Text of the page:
Some scientists, like Dirk Schulze-Makuch, speculate that to safeguard the human species against catastrophe on Earth, within 2 decades we could start sending over small groups of colonists to start living on Mars. Others, like Apollo 14 astronaut Ed Mitchell, say we are not ready to be discussing living on the red planet. NASA is not going anywhere near the idea, but Schulze-Makuch claims that the private sector may be more interested in investing in the missions.

After all, humans are dreamers-of-what-could-be, and pushing the boundaries is what drives scientific exploration. After exploring the surface of planets, the next step would be visiting in person- think of the incredible technology we would develop to deal with travel to and life in such a harsh environment.

But we haven’t even sent a human to Mars to walk on the surface, let alone try to make a life there. Which of us will be ready to literally leave their world behind and survive on an alien planet? And why should we colonize other planets anyway? If it won’t benefit the individual -and most of us remain on Earth to perish when an asteroid hits us- why should we care if the species propagates itself through the universe?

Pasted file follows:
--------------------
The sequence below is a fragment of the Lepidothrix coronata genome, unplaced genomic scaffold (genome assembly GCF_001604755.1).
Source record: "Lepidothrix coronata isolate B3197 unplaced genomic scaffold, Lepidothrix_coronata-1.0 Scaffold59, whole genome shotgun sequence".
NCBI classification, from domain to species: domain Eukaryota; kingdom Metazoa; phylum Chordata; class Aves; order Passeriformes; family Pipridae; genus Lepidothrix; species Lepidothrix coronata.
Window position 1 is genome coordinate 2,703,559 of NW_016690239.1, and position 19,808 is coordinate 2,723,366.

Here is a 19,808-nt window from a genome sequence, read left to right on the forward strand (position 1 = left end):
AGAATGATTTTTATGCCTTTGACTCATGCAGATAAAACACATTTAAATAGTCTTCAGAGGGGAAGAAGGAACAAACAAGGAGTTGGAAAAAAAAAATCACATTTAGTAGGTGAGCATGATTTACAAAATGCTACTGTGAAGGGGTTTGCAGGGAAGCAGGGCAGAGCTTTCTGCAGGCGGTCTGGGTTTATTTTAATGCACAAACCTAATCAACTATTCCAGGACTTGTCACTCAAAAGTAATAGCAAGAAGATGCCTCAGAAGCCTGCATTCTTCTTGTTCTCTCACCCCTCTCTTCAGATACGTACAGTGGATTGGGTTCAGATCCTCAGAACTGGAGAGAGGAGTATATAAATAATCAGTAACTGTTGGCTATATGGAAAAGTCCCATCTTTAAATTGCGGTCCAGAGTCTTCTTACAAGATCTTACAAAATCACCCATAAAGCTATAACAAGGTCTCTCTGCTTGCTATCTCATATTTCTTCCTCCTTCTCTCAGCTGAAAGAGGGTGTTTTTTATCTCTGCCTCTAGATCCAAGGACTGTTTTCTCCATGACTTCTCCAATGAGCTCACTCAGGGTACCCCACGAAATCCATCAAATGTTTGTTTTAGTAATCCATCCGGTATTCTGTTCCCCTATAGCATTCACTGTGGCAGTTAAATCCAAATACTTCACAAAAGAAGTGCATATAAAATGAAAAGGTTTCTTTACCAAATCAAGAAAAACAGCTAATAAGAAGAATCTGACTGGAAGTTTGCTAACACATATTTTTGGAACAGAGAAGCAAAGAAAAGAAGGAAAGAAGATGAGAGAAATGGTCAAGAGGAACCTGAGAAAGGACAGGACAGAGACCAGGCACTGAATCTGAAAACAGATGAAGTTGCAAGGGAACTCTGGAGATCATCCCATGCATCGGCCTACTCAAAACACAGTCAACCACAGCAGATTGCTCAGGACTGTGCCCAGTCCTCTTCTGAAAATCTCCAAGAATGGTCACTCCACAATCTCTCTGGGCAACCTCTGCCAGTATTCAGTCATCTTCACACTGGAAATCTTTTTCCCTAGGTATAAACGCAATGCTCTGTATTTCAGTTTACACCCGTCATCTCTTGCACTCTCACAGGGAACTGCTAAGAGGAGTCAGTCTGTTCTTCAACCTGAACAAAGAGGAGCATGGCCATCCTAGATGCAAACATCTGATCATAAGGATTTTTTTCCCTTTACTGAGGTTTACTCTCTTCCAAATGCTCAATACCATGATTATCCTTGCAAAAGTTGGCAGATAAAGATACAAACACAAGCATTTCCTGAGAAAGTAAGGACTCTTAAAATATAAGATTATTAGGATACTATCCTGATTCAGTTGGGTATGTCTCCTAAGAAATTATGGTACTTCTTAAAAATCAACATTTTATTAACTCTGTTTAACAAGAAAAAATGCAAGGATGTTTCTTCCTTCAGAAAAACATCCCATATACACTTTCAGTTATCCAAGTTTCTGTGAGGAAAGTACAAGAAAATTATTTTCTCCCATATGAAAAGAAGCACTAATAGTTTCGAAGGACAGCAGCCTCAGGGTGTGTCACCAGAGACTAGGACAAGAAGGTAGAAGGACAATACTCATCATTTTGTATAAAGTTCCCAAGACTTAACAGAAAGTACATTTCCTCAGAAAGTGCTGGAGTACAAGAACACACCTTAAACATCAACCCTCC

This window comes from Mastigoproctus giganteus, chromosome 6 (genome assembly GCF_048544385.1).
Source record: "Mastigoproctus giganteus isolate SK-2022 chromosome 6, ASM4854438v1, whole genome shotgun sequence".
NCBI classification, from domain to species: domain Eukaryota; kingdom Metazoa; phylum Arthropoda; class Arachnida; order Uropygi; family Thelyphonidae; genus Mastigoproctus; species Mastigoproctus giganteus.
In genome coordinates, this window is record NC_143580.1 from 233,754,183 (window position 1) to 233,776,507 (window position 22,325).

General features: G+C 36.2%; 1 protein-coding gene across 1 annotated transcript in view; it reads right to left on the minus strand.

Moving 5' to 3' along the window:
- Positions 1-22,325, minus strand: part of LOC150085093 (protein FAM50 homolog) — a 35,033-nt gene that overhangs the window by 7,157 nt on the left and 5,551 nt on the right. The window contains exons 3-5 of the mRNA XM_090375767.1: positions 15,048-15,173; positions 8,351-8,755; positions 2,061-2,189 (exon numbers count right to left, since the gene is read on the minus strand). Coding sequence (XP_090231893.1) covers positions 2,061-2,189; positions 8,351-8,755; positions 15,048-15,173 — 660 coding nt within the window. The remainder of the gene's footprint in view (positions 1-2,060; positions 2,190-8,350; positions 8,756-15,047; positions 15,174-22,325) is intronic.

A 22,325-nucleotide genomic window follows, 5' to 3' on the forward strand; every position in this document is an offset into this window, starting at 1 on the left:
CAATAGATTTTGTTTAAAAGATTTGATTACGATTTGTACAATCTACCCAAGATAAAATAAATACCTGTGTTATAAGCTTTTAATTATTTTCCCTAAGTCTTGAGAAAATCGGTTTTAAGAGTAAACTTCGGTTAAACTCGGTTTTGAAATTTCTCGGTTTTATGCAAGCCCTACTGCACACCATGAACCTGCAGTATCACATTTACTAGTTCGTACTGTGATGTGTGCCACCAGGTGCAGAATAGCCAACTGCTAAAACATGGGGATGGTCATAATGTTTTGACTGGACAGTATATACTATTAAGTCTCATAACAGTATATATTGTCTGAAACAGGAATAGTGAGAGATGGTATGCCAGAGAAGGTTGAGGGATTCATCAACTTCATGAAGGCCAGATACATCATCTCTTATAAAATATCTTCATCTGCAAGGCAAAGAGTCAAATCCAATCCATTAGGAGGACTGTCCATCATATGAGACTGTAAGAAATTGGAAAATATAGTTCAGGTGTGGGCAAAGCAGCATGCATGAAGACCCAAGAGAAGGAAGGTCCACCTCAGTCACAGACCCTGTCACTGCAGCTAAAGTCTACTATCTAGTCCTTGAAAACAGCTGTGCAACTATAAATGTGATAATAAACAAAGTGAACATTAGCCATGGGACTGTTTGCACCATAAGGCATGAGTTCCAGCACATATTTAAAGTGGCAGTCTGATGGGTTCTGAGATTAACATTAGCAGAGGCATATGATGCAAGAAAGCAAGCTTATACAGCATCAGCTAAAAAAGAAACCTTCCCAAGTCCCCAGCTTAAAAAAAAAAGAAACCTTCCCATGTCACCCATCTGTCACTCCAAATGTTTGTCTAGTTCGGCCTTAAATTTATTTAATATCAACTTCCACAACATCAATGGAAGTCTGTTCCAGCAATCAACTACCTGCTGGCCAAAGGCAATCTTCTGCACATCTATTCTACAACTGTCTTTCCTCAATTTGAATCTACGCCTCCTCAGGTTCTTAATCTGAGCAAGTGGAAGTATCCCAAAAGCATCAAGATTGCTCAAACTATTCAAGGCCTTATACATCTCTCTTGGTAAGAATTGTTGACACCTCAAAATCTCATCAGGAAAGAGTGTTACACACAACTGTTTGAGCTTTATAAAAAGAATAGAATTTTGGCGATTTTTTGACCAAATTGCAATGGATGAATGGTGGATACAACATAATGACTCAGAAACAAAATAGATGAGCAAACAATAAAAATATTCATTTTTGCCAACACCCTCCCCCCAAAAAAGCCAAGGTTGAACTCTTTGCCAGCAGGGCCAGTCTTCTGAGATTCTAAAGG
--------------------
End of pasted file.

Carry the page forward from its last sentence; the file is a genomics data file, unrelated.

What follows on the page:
If you do decide to hold a classroom discussion around this topic, look into our Mars Mission Box as an extension activity for your students to practically explore some of the challenges to life on Mars, for example protecting ourselves against radiation. 

Good luck!

A sticky solution to pollution.

Air pollution levels in London are dangerously high and currently exceed EU recommended maximum levels. So what are we doing about it?

Car exhaust